MAKING YOUR MONEY LAST


When to Replace Your Financial Adviser

OUR READER:
Who: Donna Shaw, 65
Where: East Hartford, Conn.
Question: Should I dump my financial adviser to save on fees?

Something is nibbling away at Donna’s nest egg—devouring it, actually. A stiff $100,000, representing a sizable chunk of her total retirement savings, has gone to advisory and fund fees since she opened a brokerage account 11 years ago. Over that period, Donna’s investments have returned a modest 4.2% annualized, net of expenses. That’s in line with Standard & Poor’s 500-stock index, but it’s less than she expected. With just a tiny pension and a Social Security benefit from her former husband (now deceased), Donna is concerned about the high fees because she could be drawing on her investments for 20 years or more. So she’s considering writing a “Dear John” note and switching to an adviser who will charge her much less and do at least as well, maybe better. “I am a very frugal person,” Donna says. “I don’t question what my financial adviser does, but how much it’s costing me.”

SEE ALSO: Special Report on Choosing a Financial Planner

Donna, who retired in 2002, is hesitant to manage her own money. She is considering investing in index or target-date funds through a discount broker or low-cost fund manager. But poor choices or missed opportunities could leave her starved for income.

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“Most people need professional investing help,” says Mike Piershale, of Piershale Financial Group, in Crystal Lake, Ill. But he suggests that with a better adviser who charges about 1%—Donna’s charges closer to 2%—and a diversified portfolio, she could have secured an annualized return at least 1.5 percentage points better over the 11 years. If so, Donna’s portfolio would be more than $100,000 larger, he estimates.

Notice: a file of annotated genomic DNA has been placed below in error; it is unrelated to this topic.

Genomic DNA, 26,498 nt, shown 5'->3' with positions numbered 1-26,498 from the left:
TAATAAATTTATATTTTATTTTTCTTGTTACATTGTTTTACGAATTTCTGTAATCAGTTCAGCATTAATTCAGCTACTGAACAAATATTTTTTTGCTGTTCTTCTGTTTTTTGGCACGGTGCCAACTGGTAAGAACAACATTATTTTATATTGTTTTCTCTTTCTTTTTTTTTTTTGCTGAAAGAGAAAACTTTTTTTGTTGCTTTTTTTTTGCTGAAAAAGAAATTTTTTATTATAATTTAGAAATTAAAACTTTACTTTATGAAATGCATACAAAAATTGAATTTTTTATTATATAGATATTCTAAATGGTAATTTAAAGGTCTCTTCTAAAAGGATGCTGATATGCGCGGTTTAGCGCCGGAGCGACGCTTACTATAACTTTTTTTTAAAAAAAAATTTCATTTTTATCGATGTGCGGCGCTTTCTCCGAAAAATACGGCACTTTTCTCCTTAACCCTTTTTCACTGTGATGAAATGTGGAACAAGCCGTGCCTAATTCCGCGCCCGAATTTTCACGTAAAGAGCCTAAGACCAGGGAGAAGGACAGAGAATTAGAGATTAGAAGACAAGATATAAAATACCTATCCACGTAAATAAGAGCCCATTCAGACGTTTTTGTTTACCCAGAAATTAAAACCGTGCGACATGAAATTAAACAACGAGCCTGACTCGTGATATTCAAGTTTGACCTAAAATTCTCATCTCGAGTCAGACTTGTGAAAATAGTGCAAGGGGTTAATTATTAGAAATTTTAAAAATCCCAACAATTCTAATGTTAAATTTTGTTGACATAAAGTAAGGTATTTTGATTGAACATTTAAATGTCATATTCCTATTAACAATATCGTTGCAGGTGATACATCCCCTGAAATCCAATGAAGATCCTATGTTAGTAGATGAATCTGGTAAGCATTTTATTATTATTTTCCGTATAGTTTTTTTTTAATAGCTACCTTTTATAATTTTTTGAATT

Piershale also takes issue with the makeup of Donna’s accounts. She has a Roth IRA, a regular IRA and a taxable account. Surprisingly, each holds nearly the same 15 mutual funds—and in the same weightings, to boot. “Those identical accounts are a red flag,” he says. It should be elementary for any adviser, especially a highly paid one, to arrange the funds so Donna gets the most tax-efficient returns. For example, investments that throw off capital gains are better held in a taxable account, where they enjoy a preferential tax rate, than in a tax-deferred IRA.

Switching horses. When Donna began working with her adviser a decade ago, she was transitioning from work to retirement and needed an action plan. But building a retirement portfolio is like constructing a house, says Sheryl Garrett, of the Garrett Planning Network. “It’s a lot of work upfront. But once it’s built, all you need to do is clean it,” she says. “Unfortunately, a lot of financial planners price their services as if you’re building a new house every year.” Donna needs a handyman now, not an architect.

Garrett recommends that Donna discuss her options with Vanguard or Charles Schwab. She ought to be able to keep her mutual funds, or most of them, and match the funds to her tax situation. Then she should start courting local fee-only advisers and pick one who is willing to meet with her occasionally to review the risks and asset allocation but who won’t demand that she pay a percentage of her assets.

This article first appeared in Kiplinger's Personal Finance magazine. For more help with your personal finances and investments, please subscribe to the magazine. It might be the best investment you ever make.

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